Leon Trotsky is best known as vital leading figure in the Red victory in the Russian Civil War. One would think that the outcome of that tumultuous time would strike him as the most unforeseen event of his lifetime. Yet, he actually claimed, “Old age is the most unexpected of all things that happen to a man.”
He was so right. We dream so many dreams when we are young, even dreams
of a grand revolution, but we never dream of becoming old. So, we are flabbergasted when we realize it has befallen us. In some ways, of course, it is a blessing in disguise. We cannot help but acknowledge that the only real alternative is considerably less appealing.
love beyond the grave
Being an elder is on my mind this week, both because yesterday was my father’s birthday and the anniversary of his death and because I’ve just finished reading Elizabeth Berg’s The Story of Arthur Truluv. Berg’s protagonist Arthur, an endearing widower, reminded me strongly of my dad. Both men recalled wives, who were challenging companions, with great fondness and kindness, a kindness that extended beyond death. Arthur goes daily to have lunch at his wife’s grave. My father gave up his lake cabin because it was too lonely without my mother. Both men invariably spoke well of their departed spouse.
Death did not sever the bond of marriage between Arthur and his wife Nola anymore than it did that between my parents, John and Peg. The relationship pattern that had kept their commitment strong through thick and thin continued. Their partner’s physical presence perished, but their spirit remained within the heart of the husbands they left behind.
And those husbands continued to treat the wife of their memories with tender kindness. They didn’t do this by sanctifying them. They could still admit to the flaws and idiosyncrasies of the women with whom they had spent more than sixty years. But they never spoke of them with disrespect or contempt.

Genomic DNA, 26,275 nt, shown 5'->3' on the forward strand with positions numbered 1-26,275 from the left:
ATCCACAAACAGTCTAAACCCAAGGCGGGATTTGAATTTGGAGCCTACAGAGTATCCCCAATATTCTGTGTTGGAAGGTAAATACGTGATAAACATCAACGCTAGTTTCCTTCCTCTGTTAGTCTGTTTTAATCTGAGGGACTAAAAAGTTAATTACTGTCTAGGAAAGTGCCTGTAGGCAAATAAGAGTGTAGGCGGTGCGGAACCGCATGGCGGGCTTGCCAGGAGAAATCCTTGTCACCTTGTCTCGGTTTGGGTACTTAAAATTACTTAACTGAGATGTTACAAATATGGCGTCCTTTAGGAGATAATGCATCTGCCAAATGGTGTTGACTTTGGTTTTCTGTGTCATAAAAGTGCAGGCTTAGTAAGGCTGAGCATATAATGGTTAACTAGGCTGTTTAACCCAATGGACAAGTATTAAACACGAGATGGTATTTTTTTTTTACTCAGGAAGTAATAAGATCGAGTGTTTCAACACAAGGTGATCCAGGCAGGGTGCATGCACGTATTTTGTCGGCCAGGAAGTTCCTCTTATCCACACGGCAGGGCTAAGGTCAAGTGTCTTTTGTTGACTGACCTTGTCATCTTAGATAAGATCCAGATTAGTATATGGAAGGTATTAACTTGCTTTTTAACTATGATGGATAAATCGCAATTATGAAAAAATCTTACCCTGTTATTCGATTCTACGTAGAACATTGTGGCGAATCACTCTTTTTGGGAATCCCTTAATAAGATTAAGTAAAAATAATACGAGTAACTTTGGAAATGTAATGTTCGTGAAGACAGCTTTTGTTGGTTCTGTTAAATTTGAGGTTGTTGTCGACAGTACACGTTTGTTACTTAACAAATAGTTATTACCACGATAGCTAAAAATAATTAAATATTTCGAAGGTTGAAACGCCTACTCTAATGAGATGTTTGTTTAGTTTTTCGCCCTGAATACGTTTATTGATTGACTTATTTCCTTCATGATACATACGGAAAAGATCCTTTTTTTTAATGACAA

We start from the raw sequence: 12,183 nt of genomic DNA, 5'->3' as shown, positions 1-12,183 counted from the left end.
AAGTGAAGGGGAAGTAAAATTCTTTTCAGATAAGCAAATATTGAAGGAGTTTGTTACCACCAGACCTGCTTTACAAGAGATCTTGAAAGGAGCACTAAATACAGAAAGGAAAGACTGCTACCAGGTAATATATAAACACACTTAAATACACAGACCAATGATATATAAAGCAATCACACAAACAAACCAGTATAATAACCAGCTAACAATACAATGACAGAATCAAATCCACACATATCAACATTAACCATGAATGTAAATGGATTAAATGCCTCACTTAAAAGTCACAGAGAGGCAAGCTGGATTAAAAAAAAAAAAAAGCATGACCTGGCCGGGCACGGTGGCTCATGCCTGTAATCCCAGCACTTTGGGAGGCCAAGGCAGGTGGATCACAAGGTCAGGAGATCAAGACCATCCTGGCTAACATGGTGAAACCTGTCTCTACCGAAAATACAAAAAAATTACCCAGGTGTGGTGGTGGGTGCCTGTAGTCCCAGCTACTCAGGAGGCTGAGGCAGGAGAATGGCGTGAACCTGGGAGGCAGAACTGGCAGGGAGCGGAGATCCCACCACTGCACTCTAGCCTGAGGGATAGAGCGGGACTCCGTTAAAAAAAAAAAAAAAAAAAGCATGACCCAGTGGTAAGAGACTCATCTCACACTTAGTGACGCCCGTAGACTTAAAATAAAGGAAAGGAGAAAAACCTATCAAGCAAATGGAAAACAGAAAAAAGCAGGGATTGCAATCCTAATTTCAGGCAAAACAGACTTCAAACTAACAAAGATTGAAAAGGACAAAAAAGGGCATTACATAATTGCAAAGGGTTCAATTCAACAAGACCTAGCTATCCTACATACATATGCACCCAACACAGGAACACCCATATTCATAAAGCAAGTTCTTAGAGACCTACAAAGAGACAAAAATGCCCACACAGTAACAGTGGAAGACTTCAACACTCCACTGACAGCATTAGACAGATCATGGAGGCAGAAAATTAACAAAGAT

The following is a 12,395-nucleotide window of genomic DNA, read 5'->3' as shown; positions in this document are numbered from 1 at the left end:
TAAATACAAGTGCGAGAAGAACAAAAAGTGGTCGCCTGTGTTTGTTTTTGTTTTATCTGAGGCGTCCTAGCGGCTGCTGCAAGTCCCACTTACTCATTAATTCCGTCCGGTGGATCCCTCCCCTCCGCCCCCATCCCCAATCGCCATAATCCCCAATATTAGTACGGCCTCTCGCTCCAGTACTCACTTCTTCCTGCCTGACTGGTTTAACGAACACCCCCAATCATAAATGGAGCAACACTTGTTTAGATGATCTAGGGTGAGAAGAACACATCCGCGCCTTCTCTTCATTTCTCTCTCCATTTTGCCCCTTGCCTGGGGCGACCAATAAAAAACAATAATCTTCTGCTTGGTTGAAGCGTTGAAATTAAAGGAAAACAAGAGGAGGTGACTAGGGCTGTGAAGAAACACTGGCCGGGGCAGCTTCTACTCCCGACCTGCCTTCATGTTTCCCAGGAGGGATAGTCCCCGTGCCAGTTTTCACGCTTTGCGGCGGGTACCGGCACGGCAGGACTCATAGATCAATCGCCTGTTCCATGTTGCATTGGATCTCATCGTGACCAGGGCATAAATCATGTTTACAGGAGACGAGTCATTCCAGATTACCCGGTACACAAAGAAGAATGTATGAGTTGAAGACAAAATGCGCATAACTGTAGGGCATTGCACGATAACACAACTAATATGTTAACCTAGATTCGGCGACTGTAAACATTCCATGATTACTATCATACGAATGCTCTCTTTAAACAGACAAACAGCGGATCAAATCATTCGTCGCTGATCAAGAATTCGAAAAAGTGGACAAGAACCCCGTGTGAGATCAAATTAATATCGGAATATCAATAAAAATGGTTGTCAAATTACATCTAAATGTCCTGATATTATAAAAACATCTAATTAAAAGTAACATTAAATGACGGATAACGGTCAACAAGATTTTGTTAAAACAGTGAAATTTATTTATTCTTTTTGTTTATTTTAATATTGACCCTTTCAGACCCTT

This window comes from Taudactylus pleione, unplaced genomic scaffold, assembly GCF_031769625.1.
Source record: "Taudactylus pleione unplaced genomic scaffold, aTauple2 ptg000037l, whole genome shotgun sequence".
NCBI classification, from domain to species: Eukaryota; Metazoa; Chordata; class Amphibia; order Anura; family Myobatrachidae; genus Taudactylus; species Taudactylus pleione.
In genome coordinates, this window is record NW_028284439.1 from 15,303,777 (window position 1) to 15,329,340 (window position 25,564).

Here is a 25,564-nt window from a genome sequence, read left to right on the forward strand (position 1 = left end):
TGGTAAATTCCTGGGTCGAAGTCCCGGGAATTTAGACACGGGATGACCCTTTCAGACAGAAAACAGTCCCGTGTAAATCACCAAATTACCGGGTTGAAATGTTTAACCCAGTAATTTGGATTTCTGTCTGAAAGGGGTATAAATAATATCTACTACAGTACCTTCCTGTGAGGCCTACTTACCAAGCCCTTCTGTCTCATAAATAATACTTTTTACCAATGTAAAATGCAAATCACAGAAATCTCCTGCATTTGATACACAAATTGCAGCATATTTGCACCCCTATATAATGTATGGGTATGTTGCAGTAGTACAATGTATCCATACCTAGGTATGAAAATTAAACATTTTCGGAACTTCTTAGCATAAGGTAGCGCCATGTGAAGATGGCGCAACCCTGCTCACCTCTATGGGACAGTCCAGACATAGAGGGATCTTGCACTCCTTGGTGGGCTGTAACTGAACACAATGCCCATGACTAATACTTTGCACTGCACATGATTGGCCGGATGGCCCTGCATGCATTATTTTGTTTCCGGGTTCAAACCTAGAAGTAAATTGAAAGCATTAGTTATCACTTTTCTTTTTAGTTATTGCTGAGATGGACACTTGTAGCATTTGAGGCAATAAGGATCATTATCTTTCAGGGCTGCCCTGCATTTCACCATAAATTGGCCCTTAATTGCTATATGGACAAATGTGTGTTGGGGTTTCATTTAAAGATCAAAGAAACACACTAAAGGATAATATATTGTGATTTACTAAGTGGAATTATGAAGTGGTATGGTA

As I read The Story of Arthur Trulove, memories of other elder couples I’ve loved flooded my heart and soul. I could see again my grandfather sneaking me sips of his rich, milky coffee and my grandmother scolding him, “Now you know, Ted, that baby doesn’t need coffee.”
“Ah, Minnie,” he’d reply. “It’s more mile and sugar than coffee. It’ll put roses in her cheeks.” My grandmother would sigh and I could feel the electricity that sparkled in the smile they exchanged.
When Nola in the book is in her last illness, I remembered my Uncle Jim and his wife Betty. Theirs was a relationship I witnessed from beginning to end because when I was ten, my grandmother set me up to chaperone my young uncle when he borrowed the family car for a ride with his girlfriend. I thought Betty with her dark page boy and luminous brown eyes was as glamorous as a movie star. They probably could have dumped me at a soda fountain for all I cared. But they didn’t.
Sixty years later, my uncle suffered a debilitating stroke. My aunt, devastated that he was too heavy for her to care for, allowed him to move to an excellent assisted living center. I was sometimes lucky enough to accompany her on her daily visits to the facility. Every afternoon she joined him for lunch and a one-sided conversation until he fell asleep.
When he died, she buried his ashes in their church garden so that he would be
right there where she could visit every Sunday. Uncle Jimmy loved that church. It was such a great kindness on her part to bring him to rest where his favorite hymns would waft over him every week.
Newlywed couples receive the admonition, “Be kind to each other; treat each other with civility even in discord.” If as an elder couple, Jay and I live by that same maxim, we can hope that although we might not have anticipated being old, we did expect to be well-loved and in that we were not disappointed.
Have you read any books that sparked memories for you lately?